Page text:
But the court held no direct competition with the former employer and refused to issue an injunction. The court called the evidence “between weak and nonexistent” in a decision announced Oct. 24, 2013, in KNF&T Inc. v. Muller by the Suffolk County (Mass.) Superior Court.
The executive’s online profile update was apparently general enough, using generic terms like staffing services and recruiting, avoiding reference to the specialty fields specifically promoted by the previous employer. The court’s decision applied narrowly to these facts.
Recent social media cases seem to indicate that mere updates to profiles and pages, which go out to all contacts, including old classmates and relatives, aren’t enough to violate non-compete provisions. Case holdings seem to indicate that some further overt act targeted to particular customers would be required.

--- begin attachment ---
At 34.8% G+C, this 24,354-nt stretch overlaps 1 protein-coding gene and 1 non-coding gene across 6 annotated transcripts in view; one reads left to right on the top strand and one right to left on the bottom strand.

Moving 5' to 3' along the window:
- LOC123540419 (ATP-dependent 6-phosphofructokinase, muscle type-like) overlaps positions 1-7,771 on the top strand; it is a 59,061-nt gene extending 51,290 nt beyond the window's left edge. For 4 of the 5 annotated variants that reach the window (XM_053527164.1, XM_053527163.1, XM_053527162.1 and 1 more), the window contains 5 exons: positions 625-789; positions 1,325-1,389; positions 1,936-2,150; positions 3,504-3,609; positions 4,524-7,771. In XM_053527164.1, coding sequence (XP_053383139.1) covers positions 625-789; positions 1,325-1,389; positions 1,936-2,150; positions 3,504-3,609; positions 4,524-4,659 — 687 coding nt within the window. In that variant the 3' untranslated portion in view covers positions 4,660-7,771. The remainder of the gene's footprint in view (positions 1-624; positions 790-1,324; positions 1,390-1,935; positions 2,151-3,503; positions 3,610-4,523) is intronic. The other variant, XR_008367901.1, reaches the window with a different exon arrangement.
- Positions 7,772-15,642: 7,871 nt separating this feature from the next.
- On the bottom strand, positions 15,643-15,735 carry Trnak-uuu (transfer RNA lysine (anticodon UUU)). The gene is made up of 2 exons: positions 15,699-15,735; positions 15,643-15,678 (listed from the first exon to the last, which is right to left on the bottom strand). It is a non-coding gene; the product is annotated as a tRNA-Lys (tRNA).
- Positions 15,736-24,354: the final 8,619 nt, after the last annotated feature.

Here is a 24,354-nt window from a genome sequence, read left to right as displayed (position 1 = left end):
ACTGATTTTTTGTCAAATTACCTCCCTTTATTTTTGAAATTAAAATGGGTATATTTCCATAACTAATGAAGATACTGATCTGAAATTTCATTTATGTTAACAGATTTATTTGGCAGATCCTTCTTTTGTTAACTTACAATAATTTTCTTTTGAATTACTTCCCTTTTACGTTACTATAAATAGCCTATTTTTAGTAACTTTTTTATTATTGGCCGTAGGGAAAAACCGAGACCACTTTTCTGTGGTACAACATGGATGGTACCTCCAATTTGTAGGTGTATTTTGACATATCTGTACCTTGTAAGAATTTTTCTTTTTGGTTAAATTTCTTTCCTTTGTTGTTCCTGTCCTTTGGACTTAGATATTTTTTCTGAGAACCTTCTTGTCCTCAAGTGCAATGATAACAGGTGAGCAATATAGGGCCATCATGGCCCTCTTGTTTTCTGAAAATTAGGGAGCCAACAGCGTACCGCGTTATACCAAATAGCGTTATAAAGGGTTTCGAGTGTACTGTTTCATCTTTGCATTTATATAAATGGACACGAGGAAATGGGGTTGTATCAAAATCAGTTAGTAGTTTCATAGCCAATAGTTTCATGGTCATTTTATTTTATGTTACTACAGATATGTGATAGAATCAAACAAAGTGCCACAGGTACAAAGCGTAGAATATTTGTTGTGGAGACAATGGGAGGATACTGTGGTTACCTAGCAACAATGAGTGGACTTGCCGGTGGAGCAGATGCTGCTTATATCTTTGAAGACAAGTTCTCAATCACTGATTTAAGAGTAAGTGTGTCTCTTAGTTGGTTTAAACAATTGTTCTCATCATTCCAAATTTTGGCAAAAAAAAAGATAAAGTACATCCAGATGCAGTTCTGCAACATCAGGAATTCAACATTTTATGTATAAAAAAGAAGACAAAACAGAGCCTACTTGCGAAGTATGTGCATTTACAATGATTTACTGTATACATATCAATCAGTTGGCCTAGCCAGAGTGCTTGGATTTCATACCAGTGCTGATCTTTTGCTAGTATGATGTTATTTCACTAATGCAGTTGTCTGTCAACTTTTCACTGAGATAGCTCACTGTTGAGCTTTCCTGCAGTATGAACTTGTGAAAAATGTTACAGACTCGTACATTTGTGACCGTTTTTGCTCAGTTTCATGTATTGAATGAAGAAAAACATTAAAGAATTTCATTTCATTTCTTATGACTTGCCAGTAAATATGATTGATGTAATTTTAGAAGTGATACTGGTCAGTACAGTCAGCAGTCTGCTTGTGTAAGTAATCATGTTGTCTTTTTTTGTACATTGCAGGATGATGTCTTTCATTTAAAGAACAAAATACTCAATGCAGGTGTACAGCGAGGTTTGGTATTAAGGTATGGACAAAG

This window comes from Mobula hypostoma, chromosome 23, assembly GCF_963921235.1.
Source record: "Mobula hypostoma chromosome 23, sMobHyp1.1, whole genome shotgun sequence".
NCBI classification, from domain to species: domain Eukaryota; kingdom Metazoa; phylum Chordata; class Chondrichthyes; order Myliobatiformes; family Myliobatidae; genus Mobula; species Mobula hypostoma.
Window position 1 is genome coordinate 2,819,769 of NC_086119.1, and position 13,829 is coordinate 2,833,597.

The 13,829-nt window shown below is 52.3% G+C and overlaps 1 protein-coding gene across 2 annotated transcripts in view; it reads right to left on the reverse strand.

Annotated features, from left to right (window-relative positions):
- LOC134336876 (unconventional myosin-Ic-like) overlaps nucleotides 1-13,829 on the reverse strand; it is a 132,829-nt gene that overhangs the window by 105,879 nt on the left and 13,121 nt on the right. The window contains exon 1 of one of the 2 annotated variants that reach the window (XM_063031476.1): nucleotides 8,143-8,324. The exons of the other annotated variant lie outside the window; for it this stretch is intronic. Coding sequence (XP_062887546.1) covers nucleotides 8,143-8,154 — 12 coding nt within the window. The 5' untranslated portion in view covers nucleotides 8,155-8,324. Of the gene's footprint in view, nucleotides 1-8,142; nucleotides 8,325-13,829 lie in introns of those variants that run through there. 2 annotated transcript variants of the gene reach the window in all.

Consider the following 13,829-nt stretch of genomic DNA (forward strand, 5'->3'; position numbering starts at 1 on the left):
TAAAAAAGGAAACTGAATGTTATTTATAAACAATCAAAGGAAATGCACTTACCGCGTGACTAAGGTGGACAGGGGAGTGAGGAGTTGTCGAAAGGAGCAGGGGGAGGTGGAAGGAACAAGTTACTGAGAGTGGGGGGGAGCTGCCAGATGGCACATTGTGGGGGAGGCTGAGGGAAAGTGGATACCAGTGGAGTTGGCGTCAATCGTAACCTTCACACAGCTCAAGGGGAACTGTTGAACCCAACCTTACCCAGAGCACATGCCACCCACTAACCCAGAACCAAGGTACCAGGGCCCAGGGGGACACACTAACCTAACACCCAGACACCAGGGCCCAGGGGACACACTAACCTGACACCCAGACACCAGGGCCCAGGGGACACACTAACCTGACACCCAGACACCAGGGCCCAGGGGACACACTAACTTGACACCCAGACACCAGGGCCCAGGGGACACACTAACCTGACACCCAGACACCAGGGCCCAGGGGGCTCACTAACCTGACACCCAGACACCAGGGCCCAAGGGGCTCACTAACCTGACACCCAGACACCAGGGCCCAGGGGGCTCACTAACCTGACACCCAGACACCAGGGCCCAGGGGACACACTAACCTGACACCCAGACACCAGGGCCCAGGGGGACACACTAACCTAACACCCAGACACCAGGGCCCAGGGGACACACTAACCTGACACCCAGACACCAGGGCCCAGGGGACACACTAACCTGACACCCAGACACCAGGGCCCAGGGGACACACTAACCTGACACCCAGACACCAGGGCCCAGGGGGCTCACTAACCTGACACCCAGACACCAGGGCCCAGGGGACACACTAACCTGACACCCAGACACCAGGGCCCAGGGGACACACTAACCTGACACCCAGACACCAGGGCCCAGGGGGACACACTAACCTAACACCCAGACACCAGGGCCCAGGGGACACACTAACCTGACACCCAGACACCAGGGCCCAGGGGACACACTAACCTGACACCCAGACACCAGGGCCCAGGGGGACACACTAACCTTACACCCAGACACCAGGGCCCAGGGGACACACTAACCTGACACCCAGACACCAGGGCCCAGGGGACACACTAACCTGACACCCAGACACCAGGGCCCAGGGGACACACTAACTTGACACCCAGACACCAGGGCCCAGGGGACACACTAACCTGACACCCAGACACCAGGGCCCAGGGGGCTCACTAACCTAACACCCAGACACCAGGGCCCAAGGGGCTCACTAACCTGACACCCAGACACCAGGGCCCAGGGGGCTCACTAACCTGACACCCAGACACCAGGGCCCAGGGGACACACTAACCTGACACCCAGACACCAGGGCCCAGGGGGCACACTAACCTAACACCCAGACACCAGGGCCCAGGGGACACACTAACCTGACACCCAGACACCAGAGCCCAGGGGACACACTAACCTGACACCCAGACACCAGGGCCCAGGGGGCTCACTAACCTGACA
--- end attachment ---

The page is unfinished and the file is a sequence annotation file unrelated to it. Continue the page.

But, the common thread in these cases, is that they are all determined on the specific facts of the case with little, if any, precedential value.
Andrew Myers of Derry has law offices in Derry and North Andover. He is a member of the American Association for Justice and the New Hampshire Trial Lawyers Association. Send questions to firstname.lastname@example.org.